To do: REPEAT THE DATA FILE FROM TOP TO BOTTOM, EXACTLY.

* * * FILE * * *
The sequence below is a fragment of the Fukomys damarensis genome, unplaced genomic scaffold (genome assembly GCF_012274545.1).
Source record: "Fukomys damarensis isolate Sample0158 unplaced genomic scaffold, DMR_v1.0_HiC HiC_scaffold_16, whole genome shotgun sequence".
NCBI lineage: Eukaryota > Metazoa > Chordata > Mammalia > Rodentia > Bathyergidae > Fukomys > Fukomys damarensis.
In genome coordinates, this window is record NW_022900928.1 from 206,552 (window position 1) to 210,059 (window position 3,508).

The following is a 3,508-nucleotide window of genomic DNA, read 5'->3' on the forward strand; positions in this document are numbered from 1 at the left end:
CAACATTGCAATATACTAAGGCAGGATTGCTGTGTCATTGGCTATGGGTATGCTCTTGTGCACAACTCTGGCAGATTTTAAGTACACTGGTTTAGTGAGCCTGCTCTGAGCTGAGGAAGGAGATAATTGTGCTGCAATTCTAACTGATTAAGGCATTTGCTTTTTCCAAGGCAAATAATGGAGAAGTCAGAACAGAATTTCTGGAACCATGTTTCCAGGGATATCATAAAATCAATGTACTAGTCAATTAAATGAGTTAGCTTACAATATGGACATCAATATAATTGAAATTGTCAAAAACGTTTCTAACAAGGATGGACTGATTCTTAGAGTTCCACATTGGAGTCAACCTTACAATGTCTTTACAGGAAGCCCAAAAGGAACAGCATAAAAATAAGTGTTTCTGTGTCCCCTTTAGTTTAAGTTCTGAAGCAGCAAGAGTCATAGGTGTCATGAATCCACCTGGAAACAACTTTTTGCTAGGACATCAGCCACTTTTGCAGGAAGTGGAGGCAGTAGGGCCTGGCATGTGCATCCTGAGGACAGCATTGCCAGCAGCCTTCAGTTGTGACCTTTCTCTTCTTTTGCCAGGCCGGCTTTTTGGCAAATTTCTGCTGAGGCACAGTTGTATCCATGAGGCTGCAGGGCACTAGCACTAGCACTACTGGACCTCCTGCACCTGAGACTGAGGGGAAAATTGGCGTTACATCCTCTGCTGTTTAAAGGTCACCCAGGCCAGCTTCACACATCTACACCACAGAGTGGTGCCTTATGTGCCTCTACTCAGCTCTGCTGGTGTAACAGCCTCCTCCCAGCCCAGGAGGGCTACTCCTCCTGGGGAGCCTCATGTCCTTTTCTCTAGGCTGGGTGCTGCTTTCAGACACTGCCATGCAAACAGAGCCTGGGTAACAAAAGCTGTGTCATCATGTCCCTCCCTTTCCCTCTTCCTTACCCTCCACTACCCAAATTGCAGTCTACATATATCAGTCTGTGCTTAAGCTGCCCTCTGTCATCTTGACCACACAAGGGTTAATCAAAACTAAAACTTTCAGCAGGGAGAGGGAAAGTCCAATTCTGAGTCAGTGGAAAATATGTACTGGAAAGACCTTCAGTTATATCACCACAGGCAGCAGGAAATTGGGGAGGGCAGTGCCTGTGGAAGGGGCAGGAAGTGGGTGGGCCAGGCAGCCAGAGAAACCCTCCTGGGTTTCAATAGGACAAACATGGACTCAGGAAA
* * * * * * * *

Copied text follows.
The sequence below is a fragment of the Fukomys damarensis genome, unplaced genomic scaffold (genome assembly GCF_012274545.1).
Source record: "Fukomys damarensis isolate Sample0158 unplaced genomic scaffold, DMR_v1.0_HiC HiC_scaffold_16, whole genome shotgun sequence".
NCBI lineage: Eukaryota > Metazoa > Chordata > Mammalia > Rodentia > Bathyergidae > Fukomys > Fukomys damarensis.
In genome coordinates, this window is record NW_022900928.1 from 206,552 (window position 1) to 210,059 (window position 3,508).

The following is a 3,508-nucleotide window of genomic DNA, read 5'->3' on the forward strand; positions in this document are numbered from 1 at the left end:
CAACATTGCAATATACTAAGGCAGGATTGCTGTGTCATTGGCTATGGGTATGCTCTTGTGCACAACTCTGGCAGATTTTAAGTACACTGGTTTAGTGAGCCTGCTCTGAGCTGAGGAAGGAGATAATTGTGCTGCAATTCTAACTGATTAAGGCATTTGCTTTTTCCAAGGCAAATAATGGAGAAGTCAGAACAGAATTTCTGGAACCATGTTTCCAGGGATATCATAAAATCAATGTACTAGTCAATTAAATGAGTTAGCTTACAATATGGACATCAATATAATTGAAATTGTCAAAAACGTTTCTAACAAGGATGGACTGATTCTTAGAGTTCCACATTGGAGTCAACCTTACAATGTCTTTACAGGAAGCCCAAAAGGAACAGCATAAAAATAAGTGTTTCTGTGTCCCCTTTAGTTTAAGTTCTGAAGCAGCAAGAGTCATAGGTGTCATGAATCCACCTGGAAACAACTTTTTGCTAGGACATCAGCCACTTTTGCAGGAAGTGGAGGCAGTAGGGCCTGGCATGTGCATCCTGAGGACAGCATTGCCAGCAGCCTTCAGTTGTGACCTTTCTCTTCTTTTGCCAGGCCGGCTTTTTGGCAAATTTCTGCTGAGGCACAGTTGTATCCATGAGGCTGCAGGGCACTAGCACTAGCACTACTGGACCTCCTGCACCTGAGACTGAGGGGAAAATTGGCGTTACATCCTCTGCTGTTTAAAGGTCACCCAGGCCAGCTTCACACATCTACACCACAGAGTGGTGCCTTATGTGCCTCTACTCAGCTCTGCTGGTGTAACAGCCTCCTCCCAGCCCAGGAGGGCTACTCCTCCTGGGGAGCCTCATGTCCTTTTCTCTAGGCTGGGTGCTGCTTTCAGACACTGCCATGCAAACAGAGCCTGGGTAACAAAAGCTGTGTCATCATGTCCCTCCCTTTCCCTCTTCCTTACCCTCCACTACCCAAATTGCAGTCTACATATATCAGTCTGTGCTTAAGCTGCCCTCTGTCATCTTGACCACACAAGGGTTAATCAAAACTAAAACTTTCAGCAGGGAGAGGGAAAGTCCAATTCTGAGTCAGTGGAAAATATGTACTGGAAAGACCTTCAGTTATATCACCACAGGCAGCAGGAAATTGGGGAGGGCAGTGCCTGTGGAAGGGGCAGGAAGTGGGTGGGCCAGGCAGCCAGAGAAACCCTCCTGGGTTTCAATAGGACAAACATGGACTCAGGAAA